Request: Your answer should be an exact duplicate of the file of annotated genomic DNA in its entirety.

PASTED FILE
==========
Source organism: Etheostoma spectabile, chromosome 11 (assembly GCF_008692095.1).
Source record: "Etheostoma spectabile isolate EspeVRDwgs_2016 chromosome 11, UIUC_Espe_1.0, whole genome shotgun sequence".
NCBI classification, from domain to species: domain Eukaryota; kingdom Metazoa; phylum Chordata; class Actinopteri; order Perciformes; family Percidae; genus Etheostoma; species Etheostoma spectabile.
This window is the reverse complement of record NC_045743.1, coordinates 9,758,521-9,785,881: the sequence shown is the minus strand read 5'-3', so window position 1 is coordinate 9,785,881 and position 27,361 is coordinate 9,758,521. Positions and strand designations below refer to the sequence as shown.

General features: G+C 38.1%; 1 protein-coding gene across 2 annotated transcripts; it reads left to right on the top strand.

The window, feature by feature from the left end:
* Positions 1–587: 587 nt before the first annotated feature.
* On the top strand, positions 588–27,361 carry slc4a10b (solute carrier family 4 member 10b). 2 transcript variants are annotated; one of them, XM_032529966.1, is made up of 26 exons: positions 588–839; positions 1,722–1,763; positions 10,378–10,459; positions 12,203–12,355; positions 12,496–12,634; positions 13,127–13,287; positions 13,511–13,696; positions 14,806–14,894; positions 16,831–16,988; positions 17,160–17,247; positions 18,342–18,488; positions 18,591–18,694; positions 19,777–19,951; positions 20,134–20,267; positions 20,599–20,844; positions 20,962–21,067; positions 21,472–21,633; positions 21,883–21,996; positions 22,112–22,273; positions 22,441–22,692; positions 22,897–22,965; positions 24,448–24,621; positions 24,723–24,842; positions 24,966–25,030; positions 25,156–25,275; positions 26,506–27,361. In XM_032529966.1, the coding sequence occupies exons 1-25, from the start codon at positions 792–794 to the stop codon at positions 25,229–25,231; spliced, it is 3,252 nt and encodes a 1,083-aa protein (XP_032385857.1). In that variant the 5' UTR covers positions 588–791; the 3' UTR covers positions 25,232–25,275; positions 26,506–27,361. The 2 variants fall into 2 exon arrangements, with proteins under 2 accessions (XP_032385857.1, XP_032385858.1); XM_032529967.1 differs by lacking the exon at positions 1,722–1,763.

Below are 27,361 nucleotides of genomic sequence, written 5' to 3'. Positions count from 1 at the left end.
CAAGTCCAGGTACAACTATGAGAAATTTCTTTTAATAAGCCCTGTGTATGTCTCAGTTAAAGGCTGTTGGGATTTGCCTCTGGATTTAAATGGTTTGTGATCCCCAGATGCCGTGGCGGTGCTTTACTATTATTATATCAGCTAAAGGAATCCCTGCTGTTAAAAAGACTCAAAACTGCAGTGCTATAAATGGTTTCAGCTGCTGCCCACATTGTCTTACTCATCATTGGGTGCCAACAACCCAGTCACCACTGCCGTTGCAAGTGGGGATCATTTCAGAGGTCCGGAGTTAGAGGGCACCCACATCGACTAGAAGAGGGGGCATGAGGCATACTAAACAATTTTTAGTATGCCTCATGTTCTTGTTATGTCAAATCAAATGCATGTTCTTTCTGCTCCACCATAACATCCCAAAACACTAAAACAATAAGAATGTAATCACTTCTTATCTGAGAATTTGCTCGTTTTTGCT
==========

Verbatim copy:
Source organism: Etheostoma spectabile, chromosome 11 (assembly GCF_008692095.1).
Source record: "Etheostoma spectabile isolate EspeVRDwgs_2016 chromosome 11, UIUC_Espe_1.0, whole genome shotgun sequence".
NCBI classification, from domain to species: domain Eukaryota; kingdom Metazoa; phylum Chordata; class Actinopteri; order Perciformes; family Percidae; genus Etheostoma; species Etheostoma spectabile.
This window is the reverse complement of record NC_045743.1, coordinates 9,758,521-9,785,881: the sequence shown is the minus strand read 5'-3', so window position 1 is coordinate 9,785,881 and position 27,361 is coordinate 9,758,521. Positions and strand designations below refer to the sequence as shown.

General features: G+C 38.1%; 1 protein-coding gene across 2 annotated transcripts; it reads left to right on the top strand.

The window, feature by feature from the left end:
* Positions 1–587: 587 nt before the first annotated feature.
* On the top strand, positions 588–27,361 carry slc4a10b (solute carrier family 4 member 10b). 2 transcript variants are annotated; one of them, XM_032529966.1, is made up of 26 exons: positions 588–839; positions 1,722–1,763; positions 10,378–10,459; positions 12,203–12,355; positions 12,496–12,634; positions 13,127–13,287; positions 13,511–13,696; positions 14,806–14,894; positions 16,831–16,988; positions 17,160–17,247; positions 18,342–18,488; positions 18,591–18,694; positions 19,777–19,951; positions 20,134–20,267; positions 20,599–20,844; positions 20,962–21,067; positions 21,472–21,633; positions 21,883–21,996; positions 22,112–22,273; positions 22,441–22,692; positions 22,897–22,965; positions 24,448–24,621; positions 24,723–24,842; positions 24,966–25,030; positions 25,156–25,275; positions 26,506–27,361. In XM_032529966.1, the coding sequence occupies exons 1-25, from the start codon at positions 792–794 to the stop codon at positions 25,229–25,231; spliced, it is 3,252 nt and encodes a 1,083-aa protein (XP_032385857.1). In that variant the 5' UTR covers positions 588–791; the 3' UTR covers positions 25,232–25,275; positions 26,506–27,361. The 2 variants fall into 2 exon arrangements, with proteins under 2 accessions (XP_032385857.1, XP_032385858.1); XM_032529967.1 differs by lacking the exon at positions 1,722–1,763.

Below are 27,361 nucleotides of genomic sequence, written 5' to 3'. Positions count from 1 at the left end.
CAAGTCCAGGTACAACTATGAGAAATTTCTTTTAATAAGCCCTGTGTATGTCTCAGTTAAAGGCTGTTGGGATTTGCCTCTGGATTTAAATGGTTTGTGATCCCCAGATGCCGTGGCGGTGCTTTACTATTATTATATCAGCTAAAGGAATCCCTGCTGTTAAAAAGACTCAAAACTGCAGTGCTATAAATGGTTTCAGCTGCTGCCCACATTGTCTTACTCATCATTGGGTGCCAACAACCCAGTCACCACTGCCGTTGCAAGTGGGGATCATTTCAGAGGTCCGGAGTTAGAGGGCACCCACATCGACTAGAAGAGGGGGCATGAGGCATACTAAACAATTTTTAGTATGCCTCATGTTCTTGTTATGTCAAATCAAATGCATGTTCTTTCTGCTCCACCATAACATCCCAAAACACTAAAACAATAAGAATGTAATCACTTCTTATCTGAGAATTTGCTCGTTTTTGCT